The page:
On a recent trip to Paris for the month of June to celebrate my 60th birthday, my friend, Sue, and I took a trip to visit John Joe and Josephine Nolan Lynch in the beautiful coastal town of Kilkee, County Clare, Ireland.
Josephine and I met the previous summer at Oxford University’s Summer Courses, in Oxford England where we became fast friends. We’d meet each morning for the gorgeous breakfast to fortify us for the day of classes. I was enrolled in the writing department’s “Writing Your Narrative To Script” for which I had high hopes (and still do) of creating a stage play from my recently published book, “Am I Going To Be Okay? Weathering the Storms of Mental Illness, Addiction and Grief.”
There were over 100 students from all over the world taking courses ranging from writing, archaeology, metallurgy, physics and so on. For me, this was a dream come true experience of being a student at Oxford University and being in community with international students and writers, in particular.
Josephine and I remained in email contact through the coming year, promising to meet again as soon as we could. That opportunity came this past June when she and John Joe graciously hosted us at their beautiful home in Kilkee.
One of the best parts of our visit, and there were many BEST parts, were the ever growing words of counsel from both Josephine and John Joe, but especially John Joe. Dead pan, Irish brogue, funnier than hell saying came to John Joe out of every conversation we had about anyone and anything.
The following are some of Sue and my favorites:
“I might be shy, but I’m willing.” That was his contribution to how he sees most men in situations involving a woman; or at least, for sure, his experience.
“Fair Play.” This was explained as an old Irish saying that was a concession to another in a debate, yet clearly the person saying it was intent on winning. The actual entire saying is, “Fair play is good sport but don’t mess with me.”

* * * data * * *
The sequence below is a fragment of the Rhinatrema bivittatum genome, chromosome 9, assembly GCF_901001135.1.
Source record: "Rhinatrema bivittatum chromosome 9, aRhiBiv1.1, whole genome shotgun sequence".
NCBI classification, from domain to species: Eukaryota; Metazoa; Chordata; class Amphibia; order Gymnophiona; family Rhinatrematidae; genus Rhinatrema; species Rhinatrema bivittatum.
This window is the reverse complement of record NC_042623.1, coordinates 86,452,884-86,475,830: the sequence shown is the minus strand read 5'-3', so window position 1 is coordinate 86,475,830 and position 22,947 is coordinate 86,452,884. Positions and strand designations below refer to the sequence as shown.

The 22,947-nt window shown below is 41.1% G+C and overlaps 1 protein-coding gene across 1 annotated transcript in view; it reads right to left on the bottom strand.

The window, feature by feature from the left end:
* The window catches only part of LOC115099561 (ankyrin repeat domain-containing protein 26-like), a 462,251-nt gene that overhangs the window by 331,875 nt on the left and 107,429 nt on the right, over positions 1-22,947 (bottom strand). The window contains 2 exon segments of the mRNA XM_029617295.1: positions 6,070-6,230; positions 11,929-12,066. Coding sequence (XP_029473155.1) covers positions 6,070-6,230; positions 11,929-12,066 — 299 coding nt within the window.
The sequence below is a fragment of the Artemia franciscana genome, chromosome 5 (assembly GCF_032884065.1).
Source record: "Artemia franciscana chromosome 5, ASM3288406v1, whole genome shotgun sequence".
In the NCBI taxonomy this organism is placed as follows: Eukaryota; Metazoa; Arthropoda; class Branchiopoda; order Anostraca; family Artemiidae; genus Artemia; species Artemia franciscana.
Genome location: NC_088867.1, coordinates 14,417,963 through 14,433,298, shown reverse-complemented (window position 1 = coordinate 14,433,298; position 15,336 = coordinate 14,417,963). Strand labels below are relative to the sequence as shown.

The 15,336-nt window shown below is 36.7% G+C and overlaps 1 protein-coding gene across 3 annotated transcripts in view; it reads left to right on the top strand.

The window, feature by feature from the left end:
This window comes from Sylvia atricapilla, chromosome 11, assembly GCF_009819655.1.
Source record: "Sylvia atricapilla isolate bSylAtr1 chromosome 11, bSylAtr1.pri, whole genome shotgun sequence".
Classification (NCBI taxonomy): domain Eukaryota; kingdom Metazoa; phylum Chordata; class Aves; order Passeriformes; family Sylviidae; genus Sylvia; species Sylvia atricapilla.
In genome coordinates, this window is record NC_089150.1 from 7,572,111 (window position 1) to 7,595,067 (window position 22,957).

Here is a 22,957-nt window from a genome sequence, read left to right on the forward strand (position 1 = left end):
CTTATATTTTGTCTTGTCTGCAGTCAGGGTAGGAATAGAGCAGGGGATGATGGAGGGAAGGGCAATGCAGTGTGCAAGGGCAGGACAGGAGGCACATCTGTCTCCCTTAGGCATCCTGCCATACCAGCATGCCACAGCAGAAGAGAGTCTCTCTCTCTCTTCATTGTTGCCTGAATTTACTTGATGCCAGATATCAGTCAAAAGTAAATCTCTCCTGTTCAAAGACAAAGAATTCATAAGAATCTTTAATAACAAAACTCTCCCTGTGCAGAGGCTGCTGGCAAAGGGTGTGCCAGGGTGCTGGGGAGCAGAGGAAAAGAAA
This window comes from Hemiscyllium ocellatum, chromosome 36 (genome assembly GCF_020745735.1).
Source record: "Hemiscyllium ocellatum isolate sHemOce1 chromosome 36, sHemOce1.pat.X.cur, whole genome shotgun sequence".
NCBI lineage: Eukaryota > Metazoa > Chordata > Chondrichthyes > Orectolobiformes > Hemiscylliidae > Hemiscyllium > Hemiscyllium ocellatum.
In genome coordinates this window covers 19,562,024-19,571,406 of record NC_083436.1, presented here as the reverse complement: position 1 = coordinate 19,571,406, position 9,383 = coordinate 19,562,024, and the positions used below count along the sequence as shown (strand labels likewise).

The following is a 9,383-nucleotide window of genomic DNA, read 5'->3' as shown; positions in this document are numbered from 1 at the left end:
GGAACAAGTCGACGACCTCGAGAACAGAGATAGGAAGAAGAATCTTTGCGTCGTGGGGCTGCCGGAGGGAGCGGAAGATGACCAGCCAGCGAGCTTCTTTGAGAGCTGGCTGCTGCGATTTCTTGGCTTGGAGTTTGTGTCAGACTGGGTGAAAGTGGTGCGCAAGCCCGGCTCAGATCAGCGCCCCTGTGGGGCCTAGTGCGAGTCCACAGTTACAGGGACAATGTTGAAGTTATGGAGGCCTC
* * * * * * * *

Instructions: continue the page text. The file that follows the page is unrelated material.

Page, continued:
“Adjectives, use them.” This John Joe encouraged us to add in when speaking to him about anything to do with him. For instance, “Thank you, John Joe, for making this mornings coffee. You are a scholar and a gentleman. A vision of a true man of the world…” and so on.
“I express myself fully.” Yep, he did.
“May angels be on your pillow"? This most beautiful saying was said to both Sue and me each evening when heading up to our bedrooms. How peacefully we slept those fresh, Irish nights. We were sure it was the air there that was so intoxicating. It’s impossible to describe, yet, for sure, it was the wish for a safe sleep from Josephine that ended our evenings with joy.
“What the eye don’t see, the heart won’t grieve.” John Joe. Enough said.
“But you can act like you’re pissed.” John Joe said this to Sue and me when visiting their local pub with he and Josephine. Neither of us drink and wondered how out of place we’d feel within this close knit, intimate group of drinkers who met most nights, especially on the weekend to share the stories of their day. He encouraged us to ‘act as if.’
“I’m mentally refreshing you.” John Joe, of course.
“The man who made time made plenty of it.” John Joe would quip this out when Josephine was sure we were going to be tardy for something.
And lastly my two favorites:
“I don’t have enough brains to have a headache.” This said by Josephine when she forgot or misplaced something. Sue and I could relate totally.
“He was trying to be nice and she called him a bastard. She was a proper bitch.” I can’t remember exactly of whom he spoke however, the point was well taken.
Debra Whittam is the author of “I'm I Going to be Ok?" For any media inquiries or questions please contact: Contact@DebraWhittam.com